September 30, 2015
On Thursday September 24, the CityU dorms had a Mid-Autumn Festival celebration. I went not expecting so much, but it was so amazing! What I love about the Hong Kong university life is that everyone is so passionate and very involved with activities. I hope you guys can get a sample of their energy (and the local culture!) from this blog post.
I went with my roommate Susam, a creative media major international student from Germany. We went to the first station they had set up, which we learned was a “make-your-own-moon-cake” table. The students had dough already portioned out — we could choose between regular-flavored dough and green tea-flavored dough (I chose the latter of course) and a filling to be put inside, either red bean paste or green bean paste. Initially I thought we were supposed to wrap the dough around the filling ourselves, but the people running the table did it for us, which was much more efficient. They put the ball into a moon make hand-press mold, which they let us press, and out came a moon cake! It wasn’t like the traditional moon cake I’ve had before but was instead more like mochi. There was a nice, light green tea flavor to it. The moon cakes that we “made” are shown in the photo.
There were multiple tables outside of the multifunctional hall (which is equivalent to Drexel dorms’ multipurpose rooms, but the hall was its own separate building). There was a table for henna, which was great (may I say that everything was free of charge? What could get better than this?) , as well as a calligraphy table, where you could try your best at Chinese calligraphy. There were several make-a-wish stations, where you would write a wish down on a post-it and stick it on a board they had. This reminded me of Tanabata, a Japanese festival. About two years ago I celebrated Tanabata at Shofuso, a Japanese house and garden located in Philly’s Fairmount Park. My family members and I wrote wishes on nice, sturdy pieces of paper and then tied the paper to a bamboo tree.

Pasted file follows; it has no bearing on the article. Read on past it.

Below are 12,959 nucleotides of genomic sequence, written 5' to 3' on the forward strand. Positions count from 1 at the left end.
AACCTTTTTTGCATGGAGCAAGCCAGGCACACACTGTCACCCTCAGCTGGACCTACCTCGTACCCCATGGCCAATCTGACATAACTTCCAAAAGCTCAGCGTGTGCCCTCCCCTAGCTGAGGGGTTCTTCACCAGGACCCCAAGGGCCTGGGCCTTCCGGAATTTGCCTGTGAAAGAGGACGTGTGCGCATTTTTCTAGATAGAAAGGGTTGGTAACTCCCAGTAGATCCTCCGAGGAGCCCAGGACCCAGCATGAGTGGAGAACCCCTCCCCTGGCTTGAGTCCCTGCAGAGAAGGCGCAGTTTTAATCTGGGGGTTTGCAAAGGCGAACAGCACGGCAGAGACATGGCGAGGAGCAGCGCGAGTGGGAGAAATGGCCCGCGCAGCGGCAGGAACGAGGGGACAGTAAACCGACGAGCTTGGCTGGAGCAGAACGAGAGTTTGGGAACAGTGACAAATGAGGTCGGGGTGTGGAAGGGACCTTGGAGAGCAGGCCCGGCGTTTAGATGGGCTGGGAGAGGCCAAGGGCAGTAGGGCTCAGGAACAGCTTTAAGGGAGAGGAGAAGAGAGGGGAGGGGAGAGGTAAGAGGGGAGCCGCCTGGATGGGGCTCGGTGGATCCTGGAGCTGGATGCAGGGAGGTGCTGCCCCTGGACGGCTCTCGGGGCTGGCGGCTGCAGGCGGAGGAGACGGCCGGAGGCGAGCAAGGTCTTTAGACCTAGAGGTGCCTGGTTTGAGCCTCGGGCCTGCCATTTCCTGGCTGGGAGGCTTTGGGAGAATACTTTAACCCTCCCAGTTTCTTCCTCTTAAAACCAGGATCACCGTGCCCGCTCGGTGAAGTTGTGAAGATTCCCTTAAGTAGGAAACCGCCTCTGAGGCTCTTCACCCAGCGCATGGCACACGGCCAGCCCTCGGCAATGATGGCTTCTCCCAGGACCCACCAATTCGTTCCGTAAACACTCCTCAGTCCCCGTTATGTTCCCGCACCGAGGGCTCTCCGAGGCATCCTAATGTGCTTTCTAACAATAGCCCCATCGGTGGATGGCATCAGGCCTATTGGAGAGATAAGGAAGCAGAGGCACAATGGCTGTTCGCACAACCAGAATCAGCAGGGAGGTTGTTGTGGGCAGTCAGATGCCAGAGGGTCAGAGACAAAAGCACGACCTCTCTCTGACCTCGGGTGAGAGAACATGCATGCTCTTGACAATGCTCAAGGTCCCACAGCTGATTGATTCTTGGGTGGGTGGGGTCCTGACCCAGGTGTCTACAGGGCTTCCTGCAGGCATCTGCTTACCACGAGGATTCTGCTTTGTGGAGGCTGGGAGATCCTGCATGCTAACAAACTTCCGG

CityU had set up tons of game tables. One such table gave you three darts to throw at a bullseye. You would get a certain amount of points for each ring, and at the end you could choose a prize according to how many points you got in total. Many prizes were small, like stamps or cute buttons (I scored low but managed to get a Rilakkuma button). There were bigger prizes, too, like coin purses or mini teddy bears (Susam was amazing so she got one of those). Right next to the darts/bullseye table was a “casino” table; you would throw dice and depending on what you got, you could double your prize or lose it altogether.
Several tables had chopstick-centered games. One such table had people use chopsticks to move a ping-pong ball to four different upside-down cups, all a distance apart from each other — I thought I could do this but I couldn’t. (My chopstick-using game is weak.) However, I fared better at another chopstick game. There were about 30 marbles in a water-filled cup and we were supposed to move the marbles into another cup about two inches away in two minutes or less. I was so, so close — I had only 3 marbles left when the time ran out! 😦
The Moon Festival celebration at CityU had nothing I’d never seen or eaten before, but the experience was new. I never would have imagined such a grand celebration of this holiday put on and run by students. I’m so thankful I actually went that night. I really wish Drexel had more passion devoted to things like this (and more school spirit in general), but now that I think about it, it seems that there aren’t very many holidays that can be celebrated by a huge student population at Drexel. Sure, we have events like Activities Unlimited, the Crystal Ball, and Spring Jam, but those events have a totally different vibe from the CityU Moon Festival. I guess the culture differences really have a big impact, more than I initially thought.